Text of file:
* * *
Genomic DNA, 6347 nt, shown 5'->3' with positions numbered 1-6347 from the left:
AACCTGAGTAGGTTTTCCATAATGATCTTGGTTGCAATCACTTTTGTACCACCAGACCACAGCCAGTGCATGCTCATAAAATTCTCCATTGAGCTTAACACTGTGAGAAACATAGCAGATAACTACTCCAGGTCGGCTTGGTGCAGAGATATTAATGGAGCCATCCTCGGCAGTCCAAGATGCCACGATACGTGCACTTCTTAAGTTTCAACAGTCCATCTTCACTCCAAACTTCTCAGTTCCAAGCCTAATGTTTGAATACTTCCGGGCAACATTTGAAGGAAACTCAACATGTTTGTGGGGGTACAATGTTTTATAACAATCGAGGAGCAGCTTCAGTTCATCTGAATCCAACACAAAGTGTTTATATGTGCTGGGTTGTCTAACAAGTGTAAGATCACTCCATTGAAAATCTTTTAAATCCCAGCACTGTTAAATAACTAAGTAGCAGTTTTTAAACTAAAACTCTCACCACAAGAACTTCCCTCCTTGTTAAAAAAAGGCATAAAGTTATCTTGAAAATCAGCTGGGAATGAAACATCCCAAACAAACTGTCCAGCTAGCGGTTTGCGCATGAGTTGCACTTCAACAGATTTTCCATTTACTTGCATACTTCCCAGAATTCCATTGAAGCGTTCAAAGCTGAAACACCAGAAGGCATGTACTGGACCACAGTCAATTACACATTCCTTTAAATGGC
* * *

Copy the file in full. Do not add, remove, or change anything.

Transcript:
Genomic DNA, 6347 nt, shown 5'->3' with positions numbered 1-6347 from the left:
AACCTGAGTAGGTTTTCCATAATGATCTTGGTTGCAATCACTTTTGTACCACCAGACCACAGCCAGTGCATGCTCATAAAATTCTCCATTGAGCTTAACACTGTGAGAAACATAGCAGATAACTACTCCAGGTCGGCTTGGTGCAGAGATATTAATGGAGCCATCCTCGGCAGTCCAAGATGCCACGATACGTGCACTTCTTAAGTTTCAACAGTCCATCTTCACTCCAAACTTCTCAGTTCCAAGCCTAATGTTTGAATACTTCCGGGCAACATTTGAAGGAAACTCAACATGTTTGTGGGGGTACAATGTTTTATAACAATCGAGGAGCAGCTTCAGTTCATCTGAATCCAACACAAAGTGTTTATATGTGCTGGGTTGTCTAACAAGTGTAAGATCACTCCATTGAAAATCTTTTAAATCCCAGCACTGTTAAATAACTAAGTAGCAGTTTTTAAACTAAAACTCTCACCACAAGAACTTCCCTCCTTGTTAAAAAAAGGCATAAAGTTATCTTGAAAATCAGCTGGGAATGAAACATCCCAAACAAACTGTCCAGCTAGCGGTTTGCGCATGAGTTGCACTTCAACAGATTTTCCATTTACTTGCATACTTCCCAGAATTCCATTGAAGCGTTCAAAGCTGAAACACCAGAAGGCATGTACTGGACCACAGTCAATTACACATTCCTTTAAATGGC